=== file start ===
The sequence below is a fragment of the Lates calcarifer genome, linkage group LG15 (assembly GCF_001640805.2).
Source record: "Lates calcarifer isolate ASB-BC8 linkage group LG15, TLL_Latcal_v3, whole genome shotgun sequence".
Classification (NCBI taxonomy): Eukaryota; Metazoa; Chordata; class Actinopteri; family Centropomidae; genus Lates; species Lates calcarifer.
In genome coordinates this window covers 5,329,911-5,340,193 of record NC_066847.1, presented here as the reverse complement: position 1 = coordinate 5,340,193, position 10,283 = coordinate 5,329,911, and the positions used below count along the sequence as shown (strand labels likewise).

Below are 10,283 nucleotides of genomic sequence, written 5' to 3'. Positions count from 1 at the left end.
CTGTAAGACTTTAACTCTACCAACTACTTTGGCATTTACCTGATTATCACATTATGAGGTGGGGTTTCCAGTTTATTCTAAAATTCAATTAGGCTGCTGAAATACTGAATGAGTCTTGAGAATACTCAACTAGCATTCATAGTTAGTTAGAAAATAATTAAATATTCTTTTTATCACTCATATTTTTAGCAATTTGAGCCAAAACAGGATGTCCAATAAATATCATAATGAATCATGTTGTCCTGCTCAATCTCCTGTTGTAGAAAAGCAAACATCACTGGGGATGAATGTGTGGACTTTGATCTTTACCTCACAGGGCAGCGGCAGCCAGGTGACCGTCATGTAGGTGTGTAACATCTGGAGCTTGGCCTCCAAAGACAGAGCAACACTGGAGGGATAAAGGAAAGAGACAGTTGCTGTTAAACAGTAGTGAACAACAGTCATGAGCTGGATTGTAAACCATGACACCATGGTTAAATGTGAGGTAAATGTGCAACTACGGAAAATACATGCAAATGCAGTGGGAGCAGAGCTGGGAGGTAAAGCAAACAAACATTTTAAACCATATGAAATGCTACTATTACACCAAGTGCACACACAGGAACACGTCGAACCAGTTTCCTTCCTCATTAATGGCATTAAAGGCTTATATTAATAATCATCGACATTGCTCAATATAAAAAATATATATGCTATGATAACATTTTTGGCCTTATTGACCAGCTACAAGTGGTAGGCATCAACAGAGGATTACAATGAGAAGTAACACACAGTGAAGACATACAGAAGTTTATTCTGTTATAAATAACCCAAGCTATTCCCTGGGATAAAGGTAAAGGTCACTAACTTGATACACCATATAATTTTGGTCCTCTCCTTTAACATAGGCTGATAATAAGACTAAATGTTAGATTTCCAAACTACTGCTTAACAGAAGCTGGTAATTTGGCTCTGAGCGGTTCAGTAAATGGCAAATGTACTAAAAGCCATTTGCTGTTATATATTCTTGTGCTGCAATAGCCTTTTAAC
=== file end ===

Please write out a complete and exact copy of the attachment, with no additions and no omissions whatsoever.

The sequence below is a fragment of the Lates calcarifer genome, linkage group LG15 (assembly GCF_001640805.2).
Source record: "Lates calcarifer isolate ASB-BC8 linkage group LG15, TLL_Latcal_v3, whole genome shotgun sequence".
Classification (NCBI taxonomy): Eukaryota; Metazoa; Chordata; class Actinopteri; family Centropomidae; genus Lates; species Lates calcarifer.
In genome coordinates this window covers 5,329,911-5,340,193 of record NC_066847.1, presented here as the reverse complement: position 1 = coordinate 5,340,193, position 10,283 = coordinate 5,329,911, and the positions used below count along the sequence as shown (strand labels likewise).

Below are 10,283 nucleotides of genomic sequence, written 5' to 3'. Positions count from 1 at the left end.
CTGTAAGACTTTAACTCTACCAACTACTTTGGCATTTACCTGATTATCACATTATGAGGTGGGGTTTCCAGTTTATTCTAAAATTCAATTAGGCTGCTGAAATACTGAATGAGTCTTGAGAATACTCAACTAGCATTCATAGTTAGTTAGAAAATAATTAAATATTCTTTTTATCACTCATATTTTTAGCAATTTGAGCCAAAACAGGATGTCCAATAAATATCATAATGAATCATGTTGTCCTGCTCAATCTCCTGTTGTAGAAAAGCAAACATCACTGGGGATGAATGTGTGGACTTTGATCTTTACCTCACAGGGCAGCGGCAGCCAGGTGACCGTCATGTAGGTGTGTAACATCTGGAGCTTGGCCTCCAAAGACAGAGCAACACTGGAGGGATAAAGGAAAGAGACAGTTGCTGTTAAACAGTAGTGAACAACAGTCATGAGCTGGATTGTAAACCATGACACCATGGTTAAATGTGAGGTAAATGTGCAACTACGGAAAATACATGCAAATGCAGTGGGAGCAGAGCTGGGAGGTAAAGCAAACAAACATTTTAAACCATATGAAATGCTACTATTACACCAAGTGCACACACAGGAACACGTCGAACCAGTTTCCTTCCTCATTAATGGCATTAAAGGCTTATATTAATAATCATCGACATTGCTCAATATAAAAAATATATATGCTATGATAACATTTTTGGCCTTATTGACCAGCTACAAGTGGTAGGCATCAACAGAGGATTACAATGAGAAGTAACACACAGTGAAGACATACAGAAGTTTATTCTGTTATAAATAACCCAAGCTATTCCCTGGGATAAAGGTAAAGGTCACTAACTTGATACACCATATAATTTTGGTCCTCTCCTTTAACATAGGCTGATAATAAGACTAAATGTTAGATTTCCAAACTACTGCTTAACAGAAGCTGGTAATTTGGCTCTGAGCGGTTCAGTAAATGGCAAATGTACTAAAAGCCATTTGCTGTTATATATTCTTGTGCTGCAATAGCCTTTTAAC